SAN FRANCISCO, CA (BRAIN) Monday July 30 2012——In the HR world—outside of the industry—bikes are fast becoming the “cool” recruitment tool.
High-tech firms in the Bay Area, including such behemoths as Apple, Google and Facebook, have invested in bikes for workers to get to various campuses, and it’s a trend that Kurt Wallace Martin says is on the rise nationwide as employers in dense urban cities feel the squeeze of congestion and limited parking.
“Having a bike program has become the arms race of attracting good talent,” said Martin, who launched his consulting company Bikes Make Life Better two years ago aimed at facilitating these corporate bike fleets. “The timeline of our company matches the timeline of this new sophistication.”
Martin said that business began picking up last year. Two of his most recent projects include pilot bike programs at Mozilla and Williams-Sonoma—both launched in time for Bike to Work Day in May.
“In every case, they’re also trying to boost employee wellness,” Martin said.
Mozilla, developer of the widely used Firefox Internet browser, recently opened a new office in San Francisco—at the base of the Bay Bridge. And realizing the parking and commuting headaches that employees would face, executives approached Martin, who conducted a travel survey to figure out how people would get there. Most employees lived within four miles, so bikes seemed like a doable option.
“We had to look at it from the beginning as a way to mitigate the problem of having to give people places to park, which can be quite costly,” Martin said. “It’s officially a trial of 20 bikes. But we know it will be more because you provide the bikes and people ride them and you provide more.”
Martin opted for a local company, choosing Public Bikes’ seven-speed C7 Dutch-style city bike in orange for the fleet. He worked with Public to customize it with the Firefox logo, color scheme and branded panniers. He’s now working with them to expand the program with a fleet of customized Dahon folding bikes for workers to use to travel between its San Francisco and Mountain View offices using the local commuter train.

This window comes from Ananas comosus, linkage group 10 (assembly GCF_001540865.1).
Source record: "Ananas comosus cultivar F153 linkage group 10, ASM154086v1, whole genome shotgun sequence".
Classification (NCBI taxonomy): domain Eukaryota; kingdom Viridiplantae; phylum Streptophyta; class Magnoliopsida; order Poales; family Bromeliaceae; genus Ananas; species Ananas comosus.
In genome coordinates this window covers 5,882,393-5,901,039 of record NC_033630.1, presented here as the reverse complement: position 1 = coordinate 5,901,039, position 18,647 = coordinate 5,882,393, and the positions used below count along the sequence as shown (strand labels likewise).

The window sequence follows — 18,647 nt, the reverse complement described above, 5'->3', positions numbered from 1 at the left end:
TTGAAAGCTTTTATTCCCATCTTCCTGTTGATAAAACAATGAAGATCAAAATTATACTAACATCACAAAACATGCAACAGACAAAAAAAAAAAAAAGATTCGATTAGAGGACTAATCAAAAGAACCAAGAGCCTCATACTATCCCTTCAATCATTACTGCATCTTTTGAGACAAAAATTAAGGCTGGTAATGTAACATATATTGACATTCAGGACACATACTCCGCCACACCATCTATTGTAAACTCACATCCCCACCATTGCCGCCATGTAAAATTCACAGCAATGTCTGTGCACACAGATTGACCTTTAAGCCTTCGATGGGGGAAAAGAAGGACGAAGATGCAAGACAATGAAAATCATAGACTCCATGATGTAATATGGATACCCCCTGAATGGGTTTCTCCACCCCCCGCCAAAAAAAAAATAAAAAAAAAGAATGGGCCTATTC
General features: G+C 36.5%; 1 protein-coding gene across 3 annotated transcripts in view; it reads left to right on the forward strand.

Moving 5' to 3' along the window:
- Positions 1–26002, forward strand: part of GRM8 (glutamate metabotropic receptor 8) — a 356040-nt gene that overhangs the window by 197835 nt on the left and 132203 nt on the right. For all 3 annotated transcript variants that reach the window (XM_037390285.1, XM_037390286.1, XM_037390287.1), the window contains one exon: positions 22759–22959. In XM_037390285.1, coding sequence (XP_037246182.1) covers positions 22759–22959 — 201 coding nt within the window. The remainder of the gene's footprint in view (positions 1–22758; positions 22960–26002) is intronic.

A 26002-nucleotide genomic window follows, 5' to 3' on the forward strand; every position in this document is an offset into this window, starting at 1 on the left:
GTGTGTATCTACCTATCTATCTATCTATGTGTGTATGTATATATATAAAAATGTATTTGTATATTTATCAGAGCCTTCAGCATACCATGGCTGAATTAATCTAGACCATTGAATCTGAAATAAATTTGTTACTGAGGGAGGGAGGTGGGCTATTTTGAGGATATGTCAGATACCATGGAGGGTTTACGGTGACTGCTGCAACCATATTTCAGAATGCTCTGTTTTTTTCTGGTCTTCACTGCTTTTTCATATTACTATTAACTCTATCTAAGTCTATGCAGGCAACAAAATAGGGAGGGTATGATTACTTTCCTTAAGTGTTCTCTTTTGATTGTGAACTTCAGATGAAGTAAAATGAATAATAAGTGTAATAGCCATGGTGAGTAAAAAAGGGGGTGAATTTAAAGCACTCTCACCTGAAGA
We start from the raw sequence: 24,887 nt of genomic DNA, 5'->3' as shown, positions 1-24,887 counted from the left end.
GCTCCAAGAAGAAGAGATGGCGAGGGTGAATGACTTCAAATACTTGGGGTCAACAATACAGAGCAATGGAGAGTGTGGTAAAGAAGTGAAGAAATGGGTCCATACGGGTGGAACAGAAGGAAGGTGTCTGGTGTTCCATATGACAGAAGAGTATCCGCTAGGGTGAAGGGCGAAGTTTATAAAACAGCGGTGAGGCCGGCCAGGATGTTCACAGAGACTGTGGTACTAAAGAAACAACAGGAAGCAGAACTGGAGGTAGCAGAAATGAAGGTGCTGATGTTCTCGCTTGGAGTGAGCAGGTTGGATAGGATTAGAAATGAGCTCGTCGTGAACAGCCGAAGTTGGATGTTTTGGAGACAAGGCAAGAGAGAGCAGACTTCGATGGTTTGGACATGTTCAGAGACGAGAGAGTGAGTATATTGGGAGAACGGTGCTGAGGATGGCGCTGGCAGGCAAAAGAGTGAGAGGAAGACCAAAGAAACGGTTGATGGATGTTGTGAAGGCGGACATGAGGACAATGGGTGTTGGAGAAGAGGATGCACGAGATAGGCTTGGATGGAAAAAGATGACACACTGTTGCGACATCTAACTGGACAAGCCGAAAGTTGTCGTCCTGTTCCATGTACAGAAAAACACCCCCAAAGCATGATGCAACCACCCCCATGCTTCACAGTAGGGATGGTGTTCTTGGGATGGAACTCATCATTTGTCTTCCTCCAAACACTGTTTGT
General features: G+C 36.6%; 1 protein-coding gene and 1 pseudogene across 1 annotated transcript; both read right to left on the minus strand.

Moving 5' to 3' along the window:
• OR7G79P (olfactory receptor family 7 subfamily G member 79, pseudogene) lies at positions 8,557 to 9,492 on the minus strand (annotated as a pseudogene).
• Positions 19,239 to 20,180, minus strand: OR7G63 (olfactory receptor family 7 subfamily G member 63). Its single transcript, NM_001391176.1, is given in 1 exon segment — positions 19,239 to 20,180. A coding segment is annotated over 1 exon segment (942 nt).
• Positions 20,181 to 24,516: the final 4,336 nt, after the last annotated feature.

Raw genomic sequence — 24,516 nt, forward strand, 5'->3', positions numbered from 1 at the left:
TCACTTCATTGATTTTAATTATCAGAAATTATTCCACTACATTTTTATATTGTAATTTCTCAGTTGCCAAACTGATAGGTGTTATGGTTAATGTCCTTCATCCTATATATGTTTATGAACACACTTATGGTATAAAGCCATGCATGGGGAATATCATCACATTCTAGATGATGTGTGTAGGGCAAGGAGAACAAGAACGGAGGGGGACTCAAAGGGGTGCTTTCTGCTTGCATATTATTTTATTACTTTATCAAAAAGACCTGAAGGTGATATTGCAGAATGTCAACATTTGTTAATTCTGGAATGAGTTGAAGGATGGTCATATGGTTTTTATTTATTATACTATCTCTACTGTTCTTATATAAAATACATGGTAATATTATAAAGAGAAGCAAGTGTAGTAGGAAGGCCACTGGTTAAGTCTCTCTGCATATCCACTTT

“Part of why we’re seeing this trend, at least in the Bay Area, is that more companies are being incubated, growing and staying in San Francisco, not necessarily the peninsula,” said Dan Nguyen, business manager at Public Bikes. “It’s where the young employees want to live, and many want to bike, take transit and walk to work. They don’t want to drive to work.”
Nguyen said corporate sales—or bike fleets—account for only 10 percent of Public’s overall business, with most of its sales still to individual consumers. But Public has provided fleets ranging from 20 bikes to several hundred. In addition to private and public corporations, he has fielded inquiries and set up fleets at lifestyle and boutique hotels that see bikes as an important amenity for guests.
Its client list includes the Gap, AOL, mobile phone payment solution Square and, more recently, Williams-Sonoma.
Leigh Oshirak, spokesperson for the premium cookware brand that employs 1,600 in the Bay Area, said that four weeks in, the 20-bike program had proved to be a morale builder and that it will likely grow as they are able to determine which of its office buildings have more demand.
“As we start bringing in younger and younger people, hopefully that will be appealing to them. They perceive only tech companies as being cool. But there are a lot of great programs and reasons to join us,” she said.
Oshirak said Williams-Sonoma already runs shuttle buses between its four San Francisco offices, which are two miles apart, to minimize driving. It’s not uncommon during the course of the day for employees to attend meetings at two or three of the buildings. Sometimes it could take longer to get to the meeting than the meeting itself.
“A lot of people wanted to get there faster and on their own,” she said. “But there’s also a wellness underpinning.”
Oshirak declined to comment on the cost of the program, but said it was a big push for Williams-Sonoma CEO Laura Alber.
The fleet consists of white C7 Public models; each comes with a basket, rack, helmet and a map that shows the most direct and safest route between buildings. All the buildings have indoor bike parking and lockers—and some have showers.
“Five bikes per building. You check them out with the receptionist. You have to watch a training video or attend a safety class,” she said.
Martin’s role, as he put it, is to translate the world of bikes to average people. That includes researching the distance and terrain the bikes will be used in and making recommendations, sourcing product, customizing, maintenance, training and any other organizational help. With himself and two other partners handling all of the work, Martin relies on manufacturers and retailers, who provide volume discounts and custom options for not only bikes, but apparel, helmets, lights, racks, bags and other essentials.
And as car-centric cities such as Los Angeles and Detroit take bikes into account in street planning and policy, more companies are turning the corner. Martin sees these programs taking off, much like citywide bike-sharing schemes have in recent years.
“Does it become a standard tool, in which case we’re going to be talking to a zillion companies? Or, is it just a thing cool, clever and cutting-edge companies are doing? That remains to be seen. But it’s a steady conversation as more come to us all the time asking the initial questions,” Martin said.
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